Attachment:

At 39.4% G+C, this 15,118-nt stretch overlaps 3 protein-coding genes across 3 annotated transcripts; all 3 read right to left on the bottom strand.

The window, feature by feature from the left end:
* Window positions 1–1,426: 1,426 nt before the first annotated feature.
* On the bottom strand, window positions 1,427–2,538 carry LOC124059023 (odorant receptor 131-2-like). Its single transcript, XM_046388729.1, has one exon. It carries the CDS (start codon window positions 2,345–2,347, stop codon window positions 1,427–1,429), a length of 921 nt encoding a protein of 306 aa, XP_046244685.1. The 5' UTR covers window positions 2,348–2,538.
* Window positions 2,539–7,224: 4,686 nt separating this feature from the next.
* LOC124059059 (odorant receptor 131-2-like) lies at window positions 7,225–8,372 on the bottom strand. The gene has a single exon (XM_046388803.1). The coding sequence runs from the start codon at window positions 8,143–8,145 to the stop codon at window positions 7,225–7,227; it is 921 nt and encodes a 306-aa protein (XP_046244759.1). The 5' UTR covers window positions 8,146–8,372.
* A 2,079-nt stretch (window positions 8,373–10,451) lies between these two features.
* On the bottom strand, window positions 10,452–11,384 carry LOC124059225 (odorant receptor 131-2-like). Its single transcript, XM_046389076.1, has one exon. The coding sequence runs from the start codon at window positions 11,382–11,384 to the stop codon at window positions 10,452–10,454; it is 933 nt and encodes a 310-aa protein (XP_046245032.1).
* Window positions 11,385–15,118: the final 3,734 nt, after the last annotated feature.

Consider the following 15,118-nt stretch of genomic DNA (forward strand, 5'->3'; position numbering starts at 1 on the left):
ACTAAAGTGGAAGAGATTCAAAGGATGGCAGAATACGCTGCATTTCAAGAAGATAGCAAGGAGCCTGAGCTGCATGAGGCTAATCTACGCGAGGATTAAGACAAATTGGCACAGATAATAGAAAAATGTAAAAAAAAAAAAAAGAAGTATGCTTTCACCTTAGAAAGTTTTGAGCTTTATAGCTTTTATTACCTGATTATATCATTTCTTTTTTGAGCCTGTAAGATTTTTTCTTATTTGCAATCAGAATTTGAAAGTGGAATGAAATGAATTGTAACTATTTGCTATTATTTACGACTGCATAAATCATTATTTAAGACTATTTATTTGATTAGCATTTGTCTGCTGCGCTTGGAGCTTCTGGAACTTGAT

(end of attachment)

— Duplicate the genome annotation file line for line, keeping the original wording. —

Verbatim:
At 39.4% G+C, this 15,118-nt stretch overlaps 3 protein-coding genes across 3 annotated transcripts; all 3 read right to left on the bottom strand.

The window, feature by feature from the left end:
* Window positions 1–1,426: 1,426 nt before the first annotated feature.
* On the bottom strand, window positions 1,427–2,538 carry LOC124059023 (odorant receptor 131-2-like). Its single transcript, XM_046388729.1, has one exon. It carries the CDS (start codon window positions 2,345–2,347, stop codon window positions 1,427–1,429), a length of 921 nt encoding a protein of 306 aa, XP_046244685.1. The 5' UTR covers window positions 2,348–2,538.
* Window positions 2,539–7,224: 4,686 nt separating this feature from the next.
* LOC124059059 (odorant receptor 131-2-like) lies at window positions 7,225–8,372 on the bottom strand. The gene has a single exon (XM_046388803.1). The coding sequence runs from the start codon at window positions 8,143–8,145 to the stop codon at window positions 7,225–7,227; it is 921 nt and encodes a 306-aa protein (XP_046244759.1). The 5' UTR covers window positions 8,146–8,372.
* A 2,079-nt stretch (window positions 8,373–10,451) lies between these two features.
* On the bottom strand, window positions 10,452–11,384 carry LOC124059225 (odorant receptor 131-2-like). Its single transcript, XM_046389076.1, has one exon. The coding sequence runs from the start codon at window positions 11,382–11,384 to the stop codon at window positions 10,452–10,454; it is 933 nt and encodes a 310-aa protein (XP_046245032.1).
* Window positions 11,385–15,118: the final 3,734 nt, after the last annotated feature.

Consider the following 15,118-nt stretch of genomic DNA (forward strand, 5'->3'; position numbering starts at 1 on the left):
ACTAAAGTGGAAGAGATTCAAAGGATGGCAGAATACGCTGCATTTCAAGAAGATAGCAAGGAGCCTGAGCTGCATGAGGCTAATCTACGCGAGGATTAAGACAAATTGGCACAGATAATAGAAAAATGTAAAAAAAAAAAAAAGAAGTATGCTTTCACCTTAGAAAGTTTTGAGCTTTATAGCTTTTATTACCTGATTATATCATTTCTTTTTTGAGCCTGTAAGATTTTTTCTTATTTGCAATCAGAATTTGAAAGTGGAATGAAATGAATTGTAACTATTTGCTATTATTTACGACTGCATAAATCATTATTTAAGACTATTTATTTGATTAGCATTTGTCTGCTGCGCTTGGAGCTTCTGGAACTTGAT